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...fuel mix, the dynamics associated with DERs, and the potential for demand side management to support reliability, we must shift the planning focus. Whereas resource planning traditionally focused on having enough generation capacity during peak demand conditions ("capacity on peak"), the focus must be broadened to include the need for sufficient energy at all times ("energy 24x7").
NERC Assessments Show Growing Risk of Energy Shortages
NERC's 2021 ERO Reliability Risk Priorities Report2 finds that the rapid interconnection of BPSconnected IBRs and how they interact with the high voltage power grid and other resources is the most significant driver of grid transformation and poses a high risk to BPS reliability. The rapidly transforming generation resource mix elevates energy availability as a growing concern for BPS reliability. The dynamic performance of IBRs has not been satisfactory, further elevating the risks for shortfalls when events on the system are experienced. Whether looking out ten years or two months, the risk of energy shortfalls is real and is growing more acute.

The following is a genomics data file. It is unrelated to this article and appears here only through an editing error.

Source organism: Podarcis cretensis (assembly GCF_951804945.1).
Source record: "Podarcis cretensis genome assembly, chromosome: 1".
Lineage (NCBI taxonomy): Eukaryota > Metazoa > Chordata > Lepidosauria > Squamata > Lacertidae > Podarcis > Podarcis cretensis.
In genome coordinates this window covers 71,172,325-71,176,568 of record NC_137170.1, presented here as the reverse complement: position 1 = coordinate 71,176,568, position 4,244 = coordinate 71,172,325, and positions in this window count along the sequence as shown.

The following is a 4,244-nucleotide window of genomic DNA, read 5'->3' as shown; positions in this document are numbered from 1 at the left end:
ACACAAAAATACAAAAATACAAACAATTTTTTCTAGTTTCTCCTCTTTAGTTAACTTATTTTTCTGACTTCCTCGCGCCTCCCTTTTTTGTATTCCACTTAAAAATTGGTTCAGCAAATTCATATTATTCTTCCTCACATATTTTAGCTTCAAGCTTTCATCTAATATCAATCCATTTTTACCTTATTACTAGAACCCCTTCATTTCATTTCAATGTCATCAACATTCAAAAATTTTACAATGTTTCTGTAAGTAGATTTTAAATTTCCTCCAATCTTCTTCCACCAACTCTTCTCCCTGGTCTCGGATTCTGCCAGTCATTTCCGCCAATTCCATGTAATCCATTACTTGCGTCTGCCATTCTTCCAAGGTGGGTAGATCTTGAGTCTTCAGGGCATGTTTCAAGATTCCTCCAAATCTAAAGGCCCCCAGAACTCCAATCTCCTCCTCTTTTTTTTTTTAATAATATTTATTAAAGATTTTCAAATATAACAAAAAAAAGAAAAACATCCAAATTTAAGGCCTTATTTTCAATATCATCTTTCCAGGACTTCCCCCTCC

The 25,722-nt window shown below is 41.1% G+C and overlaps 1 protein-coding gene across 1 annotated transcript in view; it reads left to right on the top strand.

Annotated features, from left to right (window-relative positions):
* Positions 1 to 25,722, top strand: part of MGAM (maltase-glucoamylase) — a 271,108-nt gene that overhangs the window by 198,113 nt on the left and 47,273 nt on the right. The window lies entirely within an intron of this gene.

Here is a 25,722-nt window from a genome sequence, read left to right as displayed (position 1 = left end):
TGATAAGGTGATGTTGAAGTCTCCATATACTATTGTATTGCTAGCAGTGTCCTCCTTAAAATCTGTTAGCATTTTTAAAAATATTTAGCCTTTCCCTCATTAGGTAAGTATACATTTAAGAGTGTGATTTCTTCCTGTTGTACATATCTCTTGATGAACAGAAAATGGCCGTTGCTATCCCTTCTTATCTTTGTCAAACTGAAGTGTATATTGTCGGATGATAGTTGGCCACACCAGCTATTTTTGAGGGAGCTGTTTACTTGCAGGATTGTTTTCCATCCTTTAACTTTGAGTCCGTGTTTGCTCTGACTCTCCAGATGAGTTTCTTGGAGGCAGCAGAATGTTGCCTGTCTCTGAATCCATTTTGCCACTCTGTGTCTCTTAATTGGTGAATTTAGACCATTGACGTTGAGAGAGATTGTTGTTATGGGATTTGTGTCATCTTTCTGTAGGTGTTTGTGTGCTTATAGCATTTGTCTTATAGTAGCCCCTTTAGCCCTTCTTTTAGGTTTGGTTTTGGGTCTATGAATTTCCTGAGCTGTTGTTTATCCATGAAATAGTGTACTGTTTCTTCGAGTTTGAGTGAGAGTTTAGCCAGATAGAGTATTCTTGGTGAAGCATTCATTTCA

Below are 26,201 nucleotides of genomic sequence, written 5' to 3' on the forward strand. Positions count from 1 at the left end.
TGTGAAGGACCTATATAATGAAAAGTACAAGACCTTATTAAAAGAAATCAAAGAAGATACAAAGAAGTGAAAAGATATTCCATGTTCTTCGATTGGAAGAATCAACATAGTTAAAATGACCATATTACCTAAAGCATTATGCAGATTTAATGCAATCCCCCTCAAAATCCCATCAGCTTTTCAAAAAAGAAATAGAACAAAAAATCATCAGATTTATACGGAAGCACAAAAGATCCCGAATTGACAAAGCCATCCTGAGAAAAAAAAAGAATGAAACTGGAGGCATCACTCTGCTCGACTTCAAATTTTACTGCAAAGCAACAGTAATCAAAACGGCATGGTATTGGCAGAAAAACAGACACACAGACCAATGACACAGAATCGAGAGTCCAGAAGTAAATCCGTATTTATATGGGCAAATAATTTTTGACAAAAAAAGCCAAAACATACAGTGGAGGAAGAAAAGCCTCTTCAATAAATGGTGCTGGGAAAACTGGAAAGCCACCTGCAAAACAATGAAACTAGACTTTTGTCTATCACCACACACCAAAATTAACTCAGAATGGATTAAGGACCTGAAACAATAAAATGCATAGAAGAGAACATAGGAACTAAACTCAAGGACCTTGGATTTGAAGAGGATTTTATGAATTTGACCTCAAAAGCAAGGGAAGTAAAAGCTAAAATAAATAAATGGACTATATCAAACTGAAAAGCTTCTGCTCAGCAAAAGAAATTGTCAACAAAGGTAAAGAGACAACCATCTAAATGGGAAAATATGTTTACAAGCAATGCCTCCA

NERC's 2022 Long-Term Reliability Assessment3 (LTRA) examines future reliability risk over a tenyear horizon. The LTRA finds numerous regions are at risk of energy shortfalls during normal peak conditions and during extreme conditions over the next five years. Factors that contribute to this risk include (1) retirements of flexible, dispatchable resources where their capacity, energy production, and essential reliability services have yet to be fully replaced, (2) extreme weather driven by a changing climate coupled with a generation resource portfolio that has grown more sensitive to extreme weather, and (3) limited addition of interstate electric transmission and fuel delivery infrastructure.
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2 NERC, 2021 ERO Reliability Risk Priorities Report (July 2021), https://www.nerc.com/comm/RISC/Documents/RISC%20ERO%20Priorities%20Report_Final_RISC_Approved_July_8_2021_Boa rd_Submitted_Copy.pdf.